slides10 - Lecture Stat 302 Introduction to Probability...

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Lecture Stat 302 Introduction to Probability - Slides 10 AD Feb. 2010 AD () Feb. 2010 1 / 23
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Discrete Random Variables A discrete r.v. X takes at most a countable number of possible values f x 1 , x 2 , ... g with p.m.f. p ( x i ) = P ( X = x i ) where p ( x i ) ° 0 and i = 1 p ( x i ) = 1 . Expected value/mean μ = E ( X ) = i = 1 x i p ( x i ) . Variance Var ( X ) = E ° ( X ± μ ) 2 ± = E ² X 2 ³ ± μ 2 . AD () Feb. 2010 2 / 23
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Bernoulli and Binomial Distributions Assume you have an experiment w.p. success p and w.p. failure ( 1 ± p ) . Bernoulli r.v.: You set X = 1 if success and X = 0 if failure so P ( X = 1 ) = p ( 1 ) = p , P ( X = 0 ) = p ( 0 ) = 1 ± p . Assume now you have n independent experiments, each w.p. success p and w.p. failure ( 1 ± p ) . Binomial r.v.: Set X = number of successes among the n experiments, then X 2 f 0 , 1 , 2 , ..., n g X = X 1 + X 2 + ² ² ² + X n where X k is the Bernoulli r.v. associated to experiment i and P ( X = k ) = ´ n k µ p k ( 1 ± p ) n ± k . AD () Feb. 2010 3 / 23
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Example Example : A survey from Teenage Research Unlimited (Northbrook, Ill.) found that 30% of teenage consumers receive their spending money from part-time jobs. If °ve teenagers are selected at random, °nd the probability that at least three of them will have part-time jobs. Answer : Let X be the number of teenagers having a part-time job among 5 teenagers, then X is Binomial of parameters n = 5, p = 0 . 3 so P ( X ° 3 ) = P ( X = 3 ) + P ( X = 4 ) + P ( X = 5 ) = 0 . 132 + 0 . 028 + 0 . 002 = 0 . 162 Example : What is the probability of obtaining 45 or fewer heads in 100 tosses of a fair coin? Solution : Let X be the number of heads, then X is binomial of parameters n = 100, p = 0 . 5 and P ( X ³ 45 ) = 45 k = 0 ´ n k µ p k ( 1 ± p ) k = 0 . 184. AD () Feb. 2010 4 / 23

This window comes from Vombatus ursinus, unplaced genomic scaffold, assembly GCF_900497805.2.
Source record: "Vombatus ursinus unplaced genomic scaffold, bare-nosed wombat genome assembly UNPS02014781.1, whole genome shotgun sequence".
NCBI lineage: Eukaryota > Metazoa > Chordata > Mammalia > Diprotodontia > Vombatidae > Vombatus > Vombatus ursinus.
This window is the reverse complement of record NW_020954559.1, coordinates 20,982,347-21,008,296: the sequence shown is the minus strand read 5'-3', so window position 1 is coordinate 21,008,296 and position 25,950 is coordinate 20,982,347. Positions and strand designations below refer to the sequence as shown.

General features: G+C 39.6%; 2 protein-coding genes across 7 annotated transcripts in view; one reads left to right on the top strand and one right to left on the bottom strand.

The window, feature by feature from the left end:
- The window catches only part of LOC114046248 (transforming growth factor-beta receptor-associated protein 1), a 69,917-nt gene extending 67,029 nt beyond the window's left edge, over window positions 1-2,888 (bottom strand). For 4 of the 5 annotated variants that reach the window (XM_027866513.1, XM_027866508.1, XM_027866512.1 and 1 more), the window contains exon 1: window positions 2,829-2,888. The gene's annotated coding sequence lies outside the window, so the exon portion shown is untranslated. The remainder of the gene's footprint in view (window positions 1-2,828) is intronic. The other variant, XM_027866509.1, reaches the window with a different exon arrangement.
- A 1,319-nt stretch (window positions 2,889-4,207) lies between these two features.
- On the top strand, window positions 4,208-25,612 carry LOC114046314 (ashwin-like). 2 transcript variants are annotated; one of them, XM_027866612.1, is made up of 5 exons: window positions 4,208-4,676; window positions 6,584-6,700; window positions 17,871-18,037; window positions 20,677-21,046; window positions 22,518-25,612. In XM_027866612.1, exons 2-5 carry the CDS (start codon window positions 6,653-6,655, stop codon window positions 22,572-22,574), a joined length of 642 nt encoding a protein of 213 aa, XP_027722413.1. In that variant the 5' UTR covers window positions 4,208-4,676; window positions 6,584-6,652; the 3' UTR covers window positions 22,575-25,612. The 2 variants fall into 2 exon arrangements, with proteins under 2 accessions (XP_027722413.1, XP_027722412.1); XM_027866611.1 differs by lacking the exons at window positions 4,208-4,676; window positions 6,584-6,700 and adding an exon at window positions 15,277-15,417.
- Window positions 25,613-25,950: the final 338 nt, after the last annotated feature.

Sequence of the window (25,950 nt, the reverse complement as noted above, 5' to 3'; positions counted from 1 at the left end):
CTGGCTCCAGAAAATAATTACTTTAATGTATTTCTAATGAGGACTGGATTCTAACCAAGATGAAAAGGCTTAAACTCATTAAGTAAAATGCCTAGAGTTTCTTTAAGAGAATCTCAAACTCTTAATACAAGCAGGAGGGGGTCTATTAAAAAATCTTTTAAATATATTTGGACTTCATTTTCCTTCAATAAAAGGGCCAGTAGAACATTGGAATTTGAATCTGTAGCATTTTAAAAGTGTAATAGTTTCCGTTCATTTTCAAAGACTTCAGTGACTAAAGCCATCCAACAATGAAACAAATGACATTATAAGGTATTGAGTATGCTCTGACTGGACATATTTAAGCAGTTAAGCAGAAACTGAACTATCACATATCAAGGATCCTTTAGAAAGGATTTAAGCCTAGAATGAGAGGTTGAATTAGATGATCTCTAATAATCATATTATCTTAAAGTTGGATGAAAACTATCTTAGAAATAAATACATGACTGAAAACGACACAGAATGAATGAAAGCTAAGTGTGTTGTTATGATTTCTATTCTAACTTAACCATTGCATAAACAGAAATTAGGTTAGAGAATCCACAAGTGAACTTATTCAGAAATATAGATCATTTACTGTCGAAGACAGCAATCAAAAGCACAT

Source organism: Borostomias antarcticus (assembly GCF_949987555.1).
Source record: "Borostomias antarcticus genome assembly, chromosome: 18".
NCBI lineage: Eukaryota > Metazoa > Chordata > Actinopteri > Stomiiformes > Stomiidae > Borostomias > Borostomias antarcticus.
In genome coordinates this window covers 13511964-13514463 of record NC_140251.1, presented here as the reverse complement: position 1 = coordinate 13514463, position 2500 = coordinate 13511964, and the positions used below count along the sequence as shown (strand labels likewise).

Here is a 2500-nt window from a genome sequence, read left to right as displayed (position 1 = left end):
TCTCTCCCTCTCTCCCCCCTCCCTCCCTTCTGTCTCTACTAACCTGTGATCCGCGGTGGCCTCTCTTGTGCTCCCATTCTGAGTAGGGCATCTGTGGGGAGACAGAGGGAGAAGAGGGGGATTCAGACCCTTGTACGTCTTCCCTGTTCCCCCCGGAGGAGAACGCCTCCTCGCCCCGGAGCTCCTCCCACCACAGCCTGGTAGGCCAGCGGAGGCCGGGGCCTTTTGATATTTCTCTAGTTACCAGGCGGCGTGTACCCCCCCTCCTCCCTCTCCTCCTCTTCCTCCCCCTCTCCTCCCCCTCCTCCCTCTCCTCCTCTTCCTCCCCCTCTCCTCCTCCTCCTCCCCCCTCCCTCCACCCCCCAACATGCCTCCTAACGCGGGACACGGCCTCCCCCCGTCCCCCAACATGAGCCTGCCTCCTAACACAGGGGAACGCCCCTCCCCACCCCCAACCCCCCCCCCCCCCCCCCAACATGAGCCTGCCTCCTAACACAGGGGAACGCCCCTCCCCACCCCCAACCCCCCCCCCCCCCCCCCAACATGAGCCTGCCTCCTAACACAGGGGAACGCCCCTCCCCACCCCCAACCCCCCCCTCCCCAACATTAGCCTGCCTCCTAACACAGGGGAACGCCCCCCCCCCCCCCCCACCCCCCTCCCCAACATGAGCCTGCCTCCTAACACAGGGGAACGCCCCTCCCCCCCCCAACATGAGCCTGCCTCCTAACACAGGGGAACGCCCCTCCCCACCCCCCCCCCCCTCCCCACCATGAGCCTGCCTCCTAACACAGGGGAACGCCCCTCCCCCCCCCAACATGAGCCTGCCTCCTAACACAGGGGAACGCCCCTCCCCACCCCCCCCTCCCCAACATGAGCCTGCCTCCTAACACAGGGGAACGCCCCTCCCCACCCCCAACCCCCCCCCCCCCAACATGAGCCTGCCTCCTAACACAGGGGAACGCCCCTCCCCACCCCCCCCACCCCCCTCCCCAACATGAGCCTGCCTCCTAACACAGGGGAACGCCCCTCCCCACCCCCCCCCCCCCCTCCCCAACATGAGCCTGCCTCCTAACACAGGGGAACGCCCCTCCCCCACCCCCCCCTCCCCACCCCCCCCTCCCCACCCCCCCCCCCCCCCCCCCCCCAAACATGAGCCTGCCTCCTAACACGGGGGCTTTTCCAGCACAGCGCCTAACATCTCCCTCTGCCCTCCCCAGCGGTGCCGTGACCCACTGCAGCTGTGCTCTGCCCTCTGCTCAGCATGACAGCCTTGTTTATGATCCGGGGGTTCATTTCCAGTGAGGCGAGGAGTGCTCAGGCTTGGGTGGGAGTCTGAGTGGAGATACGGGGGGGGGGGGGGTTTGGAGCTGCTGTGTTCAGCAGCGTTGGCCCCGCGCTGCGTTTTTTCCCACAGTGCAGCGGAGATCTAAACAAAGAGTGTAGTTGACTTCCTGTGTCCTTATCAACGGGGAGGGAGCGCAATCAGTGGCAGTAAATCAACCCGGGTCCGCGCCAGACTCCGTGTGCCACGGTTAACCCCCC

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Mean of the Binomial Random Variable The mean/expected value of X is given by E ( X ) = np Proof 1 . We have X = X 1 + X 2 + ² ² ² + X n where X i is a Bernoulli r.v. w.p. p so E ( X ) = E ( X 1 + ² ² ² + X n ) = E ( X 1 ) + ² ² ² + E ( X n ) = np . Proof 2 . We have E ( X ) = n k = 0 k P ( X = k ) = n k = 0 k ´ n k µ p k ( 1 ± p ) n ± k = n k = 1 k n ( n ± 1 ) ! k ( k ± 1 ) ! ( n ± k ) ! p p k ± 1 ( 1 ± p ) n ± k = np n k = 1 ( n ± 1 ) ! ( k ± 1 ) ! ( n ± k ) ! p k ± 1 ( 1 ± p ) n ± k = np m l = 0 m ! l ! ( m ± l ) ! p l ( 1 ± p ) m ± l ( m n ± 1 , l k ± 1 ) = np AD () Feb. 2010 5 / 23
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Variance of the Binomial Random Variable The variance of the binomial random variable is Var ( X ) = np ( 1 ± p ) . Proof 1 . We have Var ( X ) = E ² X 2 ³ ± E ( X ) 2 = E ² X 2 ³ ± ( np ) 2 where X 2 = ( X 1 + ² ² ² + X n ) 2 = n k = 1 X 2 k + n k , l = 1 ; k 6 = l X k X l so E ² X 2 ³ = n k = 1 E ² X 2 k ³ + n k , l = 1 ; k 6 = l E ( X k X l ) . We have E ² X 2 k ³ = 1 2 ´ p + 0 2 ´ ( 1 ± p ) = p . To compute E ( X k X l ) where k 6 = l , we note that X k X l 2 f 0 , 1 g is a r.v. such that P ( X k X l = 1 ) = P ( X k = 1 ) P ( X l = 1 ) = p 2 , P ( X k X l = 0 ) = 1 ± P ( X k X l = 1 ) = 1 ± p 2 . AD () Feb. 2010 6 / 23
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Variance of the Binomial Random Variable As a safety check, you have indeed P ( X k X l = 0 ) = P ( X k = 0 , X l = 0 ) + P ( X k = 0 , X l = 1 ) + P ( X k = 1 , X l = 0 ) = ( 1 ± p ) 2 + ( 1 ± p ) p + p ( 1 ± p ) = 1 ± p 2 . Hence we have E ( X k X l ) = 1 ´ p 2 + 0 ´ ² 1 ± p 2 ³ = p 2 thus E ² X 2 ³ = n k = 1 E ² X 2 k ³ + n k = 1 , l > k E ( X k X l ) = n ´ p + n ( n ± 1 ) ´ p 2 Finally we have Var ( X ) = np + n ( n ± 1 ) ´ p 2 ± ( np ) 2 = np ( 1 ± p ) .
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